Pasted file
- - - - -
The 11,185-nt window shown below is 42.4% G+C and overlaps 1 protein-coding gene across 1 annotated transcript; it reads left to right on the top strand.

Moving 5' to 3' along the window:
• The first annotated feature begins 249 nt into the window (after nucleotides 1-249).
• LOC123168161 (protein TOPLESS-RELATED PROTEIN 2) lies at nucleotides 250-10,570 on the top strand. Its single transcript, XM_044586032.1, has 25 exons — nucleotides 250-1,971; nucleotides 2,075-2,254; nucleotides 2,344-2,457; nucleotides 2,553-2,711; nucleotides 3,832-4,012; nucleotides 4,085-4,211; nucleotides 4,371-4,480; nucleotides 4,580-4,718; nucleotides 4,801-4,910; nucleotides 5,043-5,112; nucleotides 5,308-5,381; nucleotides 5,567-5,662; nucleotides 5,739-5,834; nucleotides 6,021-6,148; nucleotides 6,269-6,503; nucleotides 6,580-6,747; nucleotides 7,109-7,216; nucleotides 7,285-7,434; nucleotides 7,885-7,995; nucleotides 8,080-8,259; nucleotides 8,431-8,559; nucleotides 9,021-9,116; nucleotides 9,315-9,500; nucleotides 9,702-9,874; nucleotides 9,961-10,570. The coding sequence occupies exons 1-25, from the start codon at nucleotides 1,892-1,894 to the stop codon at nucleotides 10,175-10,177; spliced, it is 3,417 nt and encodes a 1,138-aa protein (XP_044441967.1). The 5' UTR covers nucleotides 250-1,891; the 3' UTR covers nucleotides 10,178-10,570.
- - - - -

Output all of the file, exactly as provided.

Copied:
The 11,185-nt window shown below is 42.4% G+C and overlaps 1 protein-coding gene across 1 annotated transcript; it reads left to right on the top strand.

Moving 5' to 3' along the window:
• The first annotated feature begins 249 nt into the window (after nucleotides 1-249).
• LOC123168161 (protein TOPLESS-RELATED PROTEIN 2) lies at nucleotides 250-10,570 on the top strand. Its single transcript, XM_044586032.1, has 25 exons — nucleotides 250-1,971; nucleotides 2,075-2,254; nucleotides 2,344-2,457; nucleotides 2,553-2,711; nucleotides 3,832-4,012; nucleotides 4,085-4,211; nucleotides 4,371-4,480; nucleotides 4,580-4,718; nucleotides 4,801-4,910; nucleotides 5,043-5,112; nucleotides 5,308-5,381; nucleotides 5,567-5,662; nucleotides 5,739-5,834; nucleotides 6,021-6,148; nucleotides 6,269-6,503; nucleotides 6,580-6,747; nucleotides 7,109-7,216; nucleotides 7,285-7,434; nucleotides 7,885-7,995; nucleotides 8,080-8,259; nucleotides 8,431-8,559; nucleotides 9,021-9,116; nucleotides 9,315-9,500; nucleotides 9,702-9,874; nucleotides 9,961-10,570. The coding sequence occupies exons 1-25, from the start codon at nucleotides 1,892-1,894 to the stop codon at nucleotides 10,175-10,177; spliced, it is 3,417 nt and encodes a 1,138-aa protein (XP_044441967.1). The 5' UTR covers nucleotides 250-1,891; the 3' UTR covers nucleotides 10,178-10,570.